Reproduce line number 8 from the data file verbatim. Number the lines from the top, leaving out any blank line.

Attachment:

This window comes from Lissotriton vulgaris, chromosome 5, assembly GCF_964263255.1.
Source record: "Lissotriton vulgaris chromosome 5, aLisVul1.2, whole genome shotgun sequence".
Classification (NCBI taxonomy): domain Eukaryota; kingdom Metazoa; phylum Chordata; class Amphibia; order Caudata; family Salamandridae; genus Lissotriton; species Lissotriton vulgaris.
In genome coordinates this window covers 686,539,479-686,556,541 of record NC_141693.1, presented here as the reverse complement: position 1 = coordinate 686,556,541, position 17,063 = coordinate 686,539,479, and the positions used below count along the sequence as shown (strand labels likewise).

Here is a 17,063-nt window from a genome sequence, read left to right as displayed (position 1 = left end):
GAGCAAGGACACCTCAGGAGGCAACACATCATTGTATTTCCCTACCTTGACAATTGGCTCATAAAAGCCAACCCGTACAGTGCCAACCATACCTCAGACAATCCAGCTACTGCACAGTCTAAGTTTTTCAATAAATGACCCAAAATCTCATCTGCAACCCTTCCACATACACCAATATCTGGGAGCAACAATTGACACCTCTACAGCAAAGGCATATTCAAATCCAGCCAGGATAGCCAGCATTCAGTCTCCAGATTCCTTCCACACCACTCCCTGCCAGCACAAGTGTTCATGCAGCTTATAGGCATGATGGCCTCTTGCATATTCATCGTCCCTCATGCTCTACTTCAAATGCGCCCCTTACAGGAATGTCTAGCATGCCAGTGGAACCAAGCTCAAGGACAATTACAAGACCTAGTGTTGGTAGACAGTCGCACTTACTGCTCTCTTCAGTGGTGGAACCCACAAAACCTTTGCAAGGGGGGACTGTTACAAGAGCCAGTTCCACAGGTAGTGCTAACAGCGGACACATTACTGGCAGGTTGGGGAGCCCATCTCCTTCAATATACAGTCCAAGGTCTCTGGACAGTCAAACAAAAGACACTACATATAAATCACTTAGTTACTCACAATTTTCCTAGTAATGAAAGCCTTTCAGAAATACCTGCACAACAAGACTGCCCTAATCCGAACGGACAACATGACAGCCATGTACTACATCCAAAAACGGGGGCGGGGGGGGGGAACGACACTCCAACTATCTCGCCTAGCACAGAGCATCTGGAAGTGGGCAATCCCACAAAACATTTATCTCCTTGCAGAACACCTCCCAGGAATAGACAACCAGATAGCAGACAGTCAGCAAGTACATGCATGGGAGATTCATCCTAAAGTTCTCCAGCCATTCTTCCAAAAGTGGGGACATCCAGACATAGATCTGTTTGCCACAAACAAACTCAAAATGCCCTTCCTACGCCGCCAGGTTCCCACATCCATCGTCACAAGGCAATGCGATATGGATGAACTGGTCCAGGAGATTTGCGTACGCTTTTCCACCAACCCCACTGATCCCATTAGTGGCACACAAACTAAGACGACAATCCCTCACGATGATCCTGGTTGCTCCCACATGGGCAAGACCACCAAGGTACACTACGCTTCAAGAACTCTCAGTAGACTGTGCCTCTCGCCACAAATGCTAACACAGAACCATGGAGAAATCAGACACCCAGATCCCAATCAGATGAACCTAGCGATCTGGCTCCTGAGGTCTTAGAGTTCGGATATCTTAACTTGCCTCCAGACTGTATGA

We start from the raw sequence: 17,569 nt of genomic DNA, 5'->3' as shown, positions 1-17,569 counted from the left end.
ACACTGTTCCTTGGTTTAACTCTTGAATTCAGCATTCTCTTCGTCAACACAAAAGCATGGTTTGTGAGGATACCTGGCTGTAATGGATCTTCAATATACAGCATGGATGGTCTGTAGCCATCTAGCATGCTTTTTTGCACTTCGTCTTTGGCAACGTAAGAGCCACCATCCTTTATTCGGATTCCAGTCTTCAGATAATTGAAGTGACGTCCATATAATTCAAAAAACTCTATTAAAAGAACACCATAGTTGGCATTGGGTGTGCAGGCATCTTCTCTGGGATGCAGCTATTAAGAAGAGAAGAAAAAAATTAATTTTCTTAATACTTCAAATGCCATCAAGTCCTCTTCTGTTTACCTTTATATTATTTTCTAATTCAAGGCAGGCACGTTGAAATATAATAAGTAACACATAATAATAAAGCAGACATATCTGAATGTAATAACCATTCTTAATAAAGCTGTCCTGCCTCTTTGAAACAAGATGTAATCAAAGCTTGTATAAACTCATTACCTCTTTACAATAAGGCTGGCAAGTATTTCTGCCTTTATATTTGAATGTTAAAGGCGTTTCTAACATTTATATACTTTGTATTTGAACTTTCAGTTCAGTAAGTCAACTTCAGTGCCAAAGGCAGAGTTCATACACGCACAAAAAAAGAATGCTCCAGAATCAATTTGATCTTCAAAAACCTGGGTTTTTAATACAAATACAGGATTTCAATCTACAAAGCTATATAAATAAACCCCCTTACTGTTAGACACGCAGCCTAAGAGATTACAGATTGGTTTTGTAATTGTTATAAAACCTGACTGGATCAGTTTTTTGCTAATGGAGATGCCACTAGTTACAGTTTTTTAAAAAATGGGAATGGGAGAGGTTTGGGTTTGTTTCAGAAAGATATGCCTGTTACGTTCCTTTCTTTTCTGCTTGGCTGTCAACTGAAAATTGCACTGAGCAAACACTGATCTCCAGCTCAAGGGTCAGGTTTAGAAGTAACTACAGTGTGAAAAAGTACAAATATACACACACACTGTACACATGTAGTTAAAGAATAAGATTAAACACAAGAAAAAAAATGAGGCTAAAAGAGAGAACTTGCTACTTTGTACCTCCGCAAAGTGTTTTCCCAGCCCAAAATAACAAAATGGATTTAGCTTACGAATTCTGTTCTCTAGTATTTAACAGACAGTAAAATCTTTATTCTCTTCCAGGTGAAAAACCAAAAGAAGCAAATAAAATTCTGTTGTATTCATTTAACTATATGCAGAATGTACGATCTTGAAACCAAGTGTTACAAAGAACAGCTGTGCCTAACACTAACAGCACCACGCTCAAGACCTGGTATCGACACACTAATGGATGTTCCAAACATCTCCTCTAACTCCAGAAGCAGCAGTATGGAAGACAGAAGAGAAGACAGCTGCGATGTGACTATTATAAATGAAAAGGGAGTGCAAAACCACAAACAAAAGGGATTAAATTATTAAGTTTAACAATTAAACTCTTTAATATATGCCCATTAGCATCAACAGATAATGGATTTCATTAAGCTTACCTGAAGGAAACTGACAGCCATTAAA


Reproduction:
ACACTGTTCCTTGGTTTAACTCTTGAATTCAGCATTCTCTTCGTCAACACAAAAGCATGGTTTGTGAGGATACCTGGCTGTAATGGATCTTCAATATACAGCATGGATGGTCTGTAGCCATCTAGCATGCTTTTTTGCACTTCGTCTTTGGCAACGTAAGAGCCACCATCCTTTATTCGGATTCCAGTCTTCAGATAATTGAAGTGACGTCCATATAATTCAAAAAACTCTATTAAAAGAACACCATAGTTGGCATTGGGTGTGCAGGCATCTTCTCTGGGATGCAGCTATTAAGAAGAGAAGAAAAAAATTAATTTTCTTAATACTTCAAATGCCATCAAGTCCTCTTCTGTTTACCTTTATATTATTTTCTAATTCAAGGCAGGCACGTTGAAATATAATAAGTAACACATAATAATAAAGCAGACATATCTGAATGTAATAACCATTCTTAATAAAGCTGTCCTGCCTCTTTGAAACAAGATGTAATCAAAGCTTGTATAAACTCATTACCTCTTTACAATAAGGCTGGCAAGTATTTCTGCCTTTATATTTGAATGTTAAAGGCGTTTCTAACATTTATATACTTTGTATTTGAACTTTCAGTTCAGTAAGTCAACTTCAGTGCCAAAGGCAGAGTTCATACACGCACAAAAAAAGAATGCTCCAGAATCAATTTGATCTTCAAAAACCTGGGTTTTTAATACAAATACAGGATTTCAATCTACAAAGCTATATAAATAAACCCCCTTACTGTTAGACACGCAGCCTAAGAGATTACAGATTGGTTTTGTAATTGTTATAAAACCTGACTGGATCAGTTTTTTGCTAATGGAGATGCCACTAGTTACAGTTTTTTAAAAAATGGGAATGGGAGAGGTTTGGGTTTGTTTCAGAAAGATATGCCTGTTACGTTCCTTTCTTTTCTGCTTGGCTGTCAACTGAAAATTGCACTGAGCAAACACTGATCTCCAGCTCAAGGGTCAGGTTTAGAAGTAACTACAGTGTGAAAAAGTACAAATATACACACACACTGTACACATGTAGTTAAAGAATAAGATTAAACACAAGAAAAAAAATGAGGCTAAAAGAGAGAACTTGCTACTTTGTACCTCCGCAAAGTGTTTTCCCAGCCCAAAATAACAAAATGGATTTAGCTTACGAATTCTGTTCTCTAGTATTTAACAGACAGTAAAATCTTTATTCTCTTCCAGGTGAAAAACCAAAAGAAGCAAATAAAATTCTGTTGTATTCATTTAACTATATGCAGAATGTACGATCTTGAAACCAAGTGTTACAAAGAACAGCTGTGCCTAACACTAACAGCACCACGCTCAAGACCTGGTATCGACACACTAATGGATGTTCCAAACATCTCCTCTAACTCCAGAAGCAGCAGTATGGAAGACAGAAGAGAAGACAGCTGCGATGTGACTATTATAAATGAAAAGGGAGTGCAAAACCACAAACAAAAGGGATTAAATTATTAAGTTTAACAATTAAACTCTTTAATATATGCCCATTAGCATCAACAGATAATGGATTTCATTAAGCTTACCTGAAGGAAACTGACAGCCATTAAA